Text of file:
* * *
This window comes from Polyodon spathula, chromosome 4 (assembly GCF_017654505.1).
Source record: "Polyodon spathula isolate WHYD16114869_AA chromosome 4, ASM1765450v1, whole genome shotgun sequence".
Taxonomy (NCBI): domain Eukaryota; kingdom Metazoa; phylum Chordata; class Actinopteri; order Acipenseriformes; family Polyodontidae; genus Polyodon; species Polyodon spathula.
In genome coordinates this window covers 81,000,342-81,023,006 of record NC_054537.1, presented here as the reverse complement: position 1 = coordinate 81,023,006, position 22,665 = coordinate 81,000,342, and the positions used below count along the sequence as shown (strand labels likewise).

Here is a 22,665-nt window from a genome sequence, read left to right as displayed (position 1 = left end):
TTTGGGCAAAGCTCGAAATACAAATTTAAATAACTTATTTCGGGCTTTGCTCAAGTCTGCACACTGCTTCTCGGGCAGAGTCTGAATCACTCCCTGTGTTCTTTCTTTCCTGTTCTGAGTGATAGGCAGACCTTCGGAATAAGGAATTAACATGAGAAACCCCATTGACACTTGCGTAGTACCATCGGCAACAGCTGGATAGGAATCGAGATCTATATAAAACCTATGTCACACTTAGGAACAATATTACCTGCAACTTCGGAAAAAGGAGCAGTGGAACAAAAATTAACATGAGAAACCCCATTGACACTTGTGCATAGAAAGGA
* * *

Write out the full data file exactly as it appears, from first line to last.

This window comes from Polyodon spathula, chromosome 4 (assembly GCF_017654505.1).
Source record: "Polyodon spathula isolate WHYD16114869_AA chromosome 4, ASM1765450v1, whole genome shotgun sequence".
Taxonomy (NCBI): domain Eukaryota; kingdom Metazoa; phylum Chordata; class Actinopteri; order Acipenseriformes; family Polyodontidae; genus Polyodon; species Polyodon spathula.
In genome coordinates this window covers 81,000,342-81,023,006 of record NC_054537.1, presented here as the reverse complement: position 1 = coordinate 81,023,006, position 22,665 = coordinate 81,000,342, and the positions used below count along the sequence as shown (strand labels likewise).

Here is a 22,665-nt window from a genome sequence, read left to right as displayed (position 1 = left end):
TTTGGGCAAAGCTCGAAATACAAATTTAAATAACTTATTTCGGGCTTTGCTCAAGTCTGCACACTGCTTCTCGGGCAGAGTCTGAATCACTCCCTGTGTTCTTTCTTTCCTGTTCTGAGTGATAGGCAGACCTTCGGAATAAGGAATTAACATGAGAAACCCCATTGACACTTGCGTAGTACCATCGGCAACAGCTGGATAGGAATCGAGATCTATATAAAACCTATGTCACACTTAGGAACAATATTACCTGCAACTTCGGAAAAAGGAGCAGTGGAACAAAAATTAACATGAGAAACCCCATTGACACTTGTGCATAGAAAGGA